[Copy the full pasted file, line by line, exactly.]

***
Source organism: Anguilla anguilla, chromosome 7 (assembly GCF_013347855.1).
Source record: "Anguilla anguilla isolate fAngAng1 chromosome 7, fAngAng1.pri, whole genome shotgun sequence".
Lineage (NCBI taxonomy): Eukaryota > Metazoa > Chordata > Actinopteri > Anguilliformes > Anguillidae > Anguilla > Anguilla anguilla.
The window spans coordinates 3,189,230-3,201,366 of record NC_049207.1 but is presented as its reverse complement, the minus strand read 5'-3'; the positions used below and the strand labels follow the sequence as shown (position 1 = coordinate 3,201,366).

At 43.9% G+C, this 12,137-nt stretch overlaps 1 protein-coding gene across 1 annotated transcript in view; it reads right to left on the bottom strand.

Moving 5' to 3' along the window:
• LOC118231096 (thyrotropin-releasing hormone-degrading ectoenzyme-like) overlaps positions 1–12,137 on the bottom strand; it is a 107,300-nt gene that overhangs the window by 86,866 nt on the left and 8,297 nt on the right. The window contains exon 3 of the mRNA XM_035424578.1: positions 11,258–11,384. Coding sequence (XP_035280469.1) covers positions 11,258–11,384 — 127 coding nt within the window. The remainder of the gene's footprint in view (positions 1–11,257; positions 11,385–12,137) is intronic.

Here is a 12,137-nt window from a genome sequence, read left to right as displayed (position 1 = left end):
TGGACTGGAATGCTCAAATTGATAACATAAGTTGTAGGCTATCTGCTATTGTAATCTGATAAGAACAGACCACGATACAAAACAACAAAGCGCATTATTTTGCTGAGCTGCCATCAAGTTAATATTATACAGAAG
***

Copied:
Source organism: Anguilla anguilla, chromosome 7 (assembly GCF_013347855.1).
Source record: "Anguilla anguilla isolate fAngAng1 chromosome 7, fAngAng1.pri, whole genome shotgun sequence".
Lineage (NCBI taxonomy): Eukaryota > Metazoa > Chordata > Actinopteri > Anguilliformes > Anguillidae > Anguilla > Anguilla anguilla.
The window spans coordinates 3,189,230-3,201,366 of record NC_049207.1 but is presented as its reverse complement, the minus strand read 5'-3'; the positions used below and the strand labels follow the sequence as shown (position 1 = coordinate 3,201,366).

At 43.9% G+C, this 12,137-nt stretch overlaps 1 protein-coding gene across 1 annotated transcript in view; it reads right to left on the bottom strand.

Moving 5' to 3' along the window:
• LOC118231096 (thyrotropin-releasing hormone-degrading ectoenzyme-like) overlaps positions 1–12,137 on the bottom strand; it is a 107,300-nt gene that overhangs the window by 86,866 nt on the left and 8,297 nt on the right. The window contains exon 3 of the mRNA XM_035424578.1: positions 11,258–11,384. Coding sequence (XP_035280469.1) covers positions 11,258–11,384 — 127 coding nt within the window. The remainder of the gene's footprint in view (positions 1–11,257; positions 11,385–12,137) is intronic.

Here is a 12,137-nt window from a genome sequence, read left to right as displayed (position 1 = left end):
TGGACTGGAATGCTCAAATTGATAACATAAGTTGTAGGCTATCTGCTATTGTAATCTGATAAGAACAGACCACGATACAAAACAACAAAGCGCATTATTTTGCTGAGCTGCCATCAAGTTAATATTATACAGAAG